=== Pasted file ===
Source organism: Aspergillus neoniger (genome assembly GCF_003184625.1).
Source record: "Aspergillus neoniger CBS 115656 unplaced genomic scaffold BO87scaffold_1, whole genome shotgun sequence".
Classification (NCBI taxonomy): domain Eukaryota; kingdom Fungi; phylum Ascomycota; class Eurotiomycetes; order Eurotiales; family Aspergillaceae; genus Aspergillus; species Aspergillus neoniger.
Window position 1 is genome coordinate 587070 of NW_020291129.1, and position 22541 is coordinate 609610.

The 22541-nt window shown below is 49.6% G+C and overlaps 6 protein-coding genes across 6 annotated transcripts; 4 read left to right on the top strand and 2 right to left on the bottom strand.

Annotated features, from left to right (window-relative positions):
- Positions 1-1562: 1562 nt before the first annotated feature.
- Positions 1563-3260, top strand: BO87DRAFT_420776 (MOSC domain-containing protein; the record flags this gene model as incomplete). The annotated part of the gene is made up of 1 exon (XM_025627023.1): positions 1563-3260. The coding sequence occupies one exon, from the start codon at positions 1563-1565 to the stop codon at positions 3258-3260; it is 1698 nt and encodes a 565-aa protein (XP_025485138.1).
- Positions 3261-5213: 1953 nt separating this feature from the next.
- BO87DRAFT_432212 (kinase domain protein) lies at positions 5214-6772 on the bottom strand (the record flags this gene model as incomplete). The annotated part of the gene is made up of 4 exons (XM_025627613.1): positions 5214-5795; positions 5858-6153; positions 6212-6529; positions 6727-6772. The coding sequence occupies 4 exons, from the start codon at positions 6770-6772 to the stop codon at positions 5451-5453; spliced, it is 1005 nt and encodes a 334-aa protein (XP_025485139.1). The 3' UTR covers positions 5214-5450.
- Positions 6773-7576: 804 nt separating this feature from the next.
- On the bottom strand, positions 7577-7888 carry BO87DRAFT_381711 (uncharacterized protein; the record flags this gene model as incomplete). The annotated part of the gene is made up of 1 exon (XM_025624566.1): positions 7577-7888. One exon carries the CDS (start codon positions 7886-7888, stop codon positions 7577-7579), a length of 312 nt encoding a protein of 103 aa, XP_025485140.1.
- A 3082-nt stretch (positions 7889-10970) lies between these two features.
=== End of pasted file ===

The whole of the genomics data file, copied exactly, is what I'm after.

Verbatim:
Source organism: Aspergillus neoniger (genome assembly GCF_003184625.1).
Source record: "Aspergillus neoniger CBS 115656 unplaced genomic scaffold BO87scaffold_1, whole genome shotgun sequence".
Classification (NCBI taxonomy): domain Eukaryota; kingdom Fungi; phylum Ascomycota; class Eurotiomycetes; order Eurotiales; family Aspergillaceae; genus Aspergillus; species Aspergillus neoniger.
Window position 1 is genome coordinate 587070 of NW_020291129.1, and position 22541 is coordinate 609610.

The 22541-nt window shown below is 49.6% G+C and overlaps 6 protein-coding genes across 6 annotated transcripts; 4 read left to right on the top strand and 2 right to left on the bottom strand.

Annotated features, from left to right (window-relative positions):
- Positions 1-1562: 1562 nt before the first annotated feature.
- Positions 1563-3260, top strand: BO87DRAFT_420776 (MOSC domain-containing protein; the record flags this gene model as incomplete). The annotated part of the gene is made up of 1 exon (XM_025627023.1): positions 1563-3260. The coding sequence occupies one exon, from the start codon at positions 1563-1565 to the stop codon at positions 3258-3260; it is 1698 nt and encodes a 565-aa protein (XP_025485138.1).
- Positions 3261-5213: 1953 nt separating this feature from the next.
- BO87DRAFT_432212 (kinase domain protein) lies at positions 5214-6772 on the bottom strand (the record flags this gene model as incomplete). The annotated part of the gene is made up of 4 exons (XM_025627613.1): positions 5214-5795; positions 5858-6153; positions 6212-6529; positions 6727-6772. The coding sequence occupies 4 exons, from the start codon at positions 6770-6772 to the stop codon at positions 5451-5453; spliced, it is 1005 nt and encodes a 334-aa protein (XP_025485139.1). The 3' UTR covers positions 5214-5450.
- Positions 6773-7576: 804 nt separating this feature from the next.
- On the bottom strand, positions 7577-7888 carry BO87DRAFT_381711 (uncharacterized protein; the record flags this gene model as incomplete). The annotated part of the gene is made up of 1 exon (XM_025624566.1): positions 7577-7888. One exon carries the CDS (start codon positions 7886-7888, stop codon positions 7577-7579), a length of 312 nt encoding a protein of 103 aa, XP_025485140.1.
- A 3082-nt stretch (positions 7889-10970) lies between these two features.